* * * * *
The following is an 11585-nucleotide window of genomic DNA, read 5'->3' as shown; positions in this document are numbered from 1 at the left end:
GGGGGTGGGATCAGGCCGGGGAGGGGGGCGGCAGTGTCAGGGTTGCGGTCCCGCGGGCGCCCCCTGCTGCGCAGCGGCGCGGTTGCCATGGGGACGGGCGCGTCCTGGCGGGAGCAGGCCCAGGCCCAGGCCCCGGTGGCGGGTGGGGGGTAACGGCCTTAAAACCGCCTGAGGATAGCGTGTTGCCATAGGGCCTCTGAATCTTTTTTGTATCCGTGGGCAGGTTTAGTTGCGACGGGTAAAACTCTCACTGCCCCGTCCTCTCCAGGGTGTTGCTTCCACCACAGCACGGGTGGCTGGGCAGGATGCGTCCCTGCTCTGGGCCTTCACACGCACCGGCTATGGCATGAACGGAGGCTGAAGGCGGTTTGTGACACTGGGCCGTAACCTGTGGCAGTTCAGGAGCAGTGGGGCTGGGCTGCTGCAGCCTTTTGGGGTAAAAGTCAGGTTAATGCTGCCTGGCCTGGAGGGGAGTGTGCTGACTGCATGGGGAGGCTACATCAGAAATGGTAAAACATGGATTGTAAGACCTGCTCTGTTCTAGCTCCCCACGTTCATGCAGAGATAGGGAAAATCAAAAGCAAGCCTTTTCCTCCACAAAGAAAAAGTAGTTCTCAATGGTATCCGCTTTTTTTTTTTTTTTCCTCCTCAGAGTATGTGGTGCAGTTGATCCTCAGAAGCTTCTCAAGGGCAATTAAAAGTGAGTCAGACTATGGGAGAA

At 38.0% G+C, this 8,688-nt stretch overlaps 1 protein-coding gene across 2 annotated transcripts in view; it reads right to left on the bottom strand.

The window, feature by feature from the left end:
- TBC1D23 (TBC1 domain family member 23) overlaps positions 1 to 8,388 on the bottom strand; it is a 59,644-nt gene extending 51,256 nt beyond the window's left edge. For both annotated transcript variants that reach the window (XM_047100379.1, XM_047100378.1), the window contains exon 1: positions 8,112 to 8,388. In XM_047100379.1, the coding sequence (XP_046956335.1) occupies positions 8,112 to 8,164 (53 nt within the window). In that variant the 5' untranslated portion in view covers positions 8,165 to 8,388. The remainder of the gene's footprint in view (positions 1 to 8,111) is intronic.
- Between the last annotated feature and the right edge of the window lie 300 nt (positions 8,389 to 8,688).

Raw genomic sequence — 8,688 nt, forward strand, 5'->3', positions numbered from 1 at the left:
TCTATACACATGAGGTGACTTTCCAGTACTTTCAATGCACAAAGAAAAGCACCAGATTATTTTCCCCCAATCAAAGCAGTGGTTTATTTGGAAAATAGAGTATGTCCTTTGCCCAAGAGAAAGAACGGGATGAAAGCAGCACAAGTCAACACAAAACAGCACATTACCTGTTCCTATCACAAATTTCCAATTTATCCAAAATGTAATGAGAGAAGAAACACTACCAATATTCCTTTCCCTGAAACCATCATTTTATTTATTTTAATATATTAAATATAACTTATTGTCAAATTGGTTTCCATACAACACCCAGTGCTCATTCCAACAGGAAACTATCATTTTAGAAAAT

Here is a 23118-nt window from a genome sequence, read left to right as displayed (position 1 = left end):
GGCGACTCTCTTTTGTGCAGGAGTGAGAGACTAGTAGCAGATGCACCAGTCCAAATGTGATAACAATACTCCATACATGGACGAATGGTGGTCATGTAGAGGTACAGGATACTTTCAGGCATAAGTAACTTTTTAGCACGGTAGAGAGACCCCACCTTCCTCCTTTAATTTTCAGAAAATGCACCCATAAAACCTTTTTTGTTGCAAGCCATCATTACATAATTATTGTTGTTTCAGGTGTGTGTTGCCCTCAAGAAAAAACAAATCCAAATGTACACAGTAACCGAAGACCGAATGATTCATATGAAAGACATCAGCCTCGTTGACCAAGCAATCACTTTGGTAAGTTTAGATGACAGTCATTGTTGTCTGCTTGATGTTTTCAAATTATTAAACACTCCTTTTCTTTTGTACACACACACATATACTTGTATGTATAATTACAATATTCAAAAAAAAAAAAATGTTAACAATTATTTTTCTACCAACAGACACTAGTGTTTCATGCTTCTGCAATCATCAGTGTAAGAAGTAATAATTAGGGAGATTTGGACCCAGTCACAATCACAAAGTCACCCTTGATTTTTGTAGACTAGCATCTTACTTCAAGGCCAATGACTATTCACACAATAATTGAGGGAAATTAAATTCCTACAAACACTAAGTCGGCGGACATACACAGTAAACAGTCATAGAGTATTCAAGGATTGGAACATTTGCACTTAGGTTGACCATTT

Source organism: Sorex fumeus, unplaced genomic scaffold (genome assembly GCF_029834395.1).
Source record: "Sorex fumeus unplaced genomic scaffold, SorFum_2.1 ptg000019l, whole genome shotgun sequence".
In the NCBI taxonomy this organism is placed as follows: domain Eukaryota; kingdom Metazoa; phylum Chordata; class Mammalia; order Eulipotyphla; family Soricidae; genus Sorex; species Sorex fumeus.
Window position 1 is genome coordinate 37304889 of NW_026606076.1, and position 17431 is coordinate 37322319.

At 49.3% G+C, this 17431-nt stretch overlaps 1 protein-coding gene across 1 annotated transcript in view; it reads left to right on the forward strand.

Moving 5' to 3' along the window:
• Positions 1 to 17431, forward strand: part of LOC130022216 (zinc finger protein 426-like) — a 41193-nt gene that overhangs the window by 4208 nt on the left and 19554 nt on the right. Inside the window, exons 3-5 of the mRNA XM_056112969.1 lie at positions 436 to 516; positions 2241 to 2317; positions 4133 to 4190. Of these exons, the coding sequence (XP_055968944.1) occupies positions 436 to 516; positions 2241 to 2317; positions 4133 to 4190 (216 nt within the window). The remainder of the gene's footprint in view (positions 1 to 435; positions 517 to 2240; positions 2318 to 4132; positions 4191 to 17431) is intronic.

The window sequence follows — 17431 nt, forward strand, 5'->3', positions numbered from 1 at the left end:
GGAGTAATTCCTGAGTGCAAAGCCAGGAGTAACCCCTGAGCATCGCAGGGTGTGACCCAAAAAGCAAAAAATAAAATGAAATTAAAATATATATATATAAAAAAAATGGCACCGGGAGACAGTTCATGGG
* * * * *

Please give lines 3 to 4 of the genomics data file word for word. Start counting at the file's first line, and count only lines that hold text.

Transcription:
At 38.0% G+C, this 8,688-nt stretch overlaps 1 protein-coding gene across 2 annotated transcripts in view; it reads right to left on the bottom strand.

The window, feature by feature from the left end: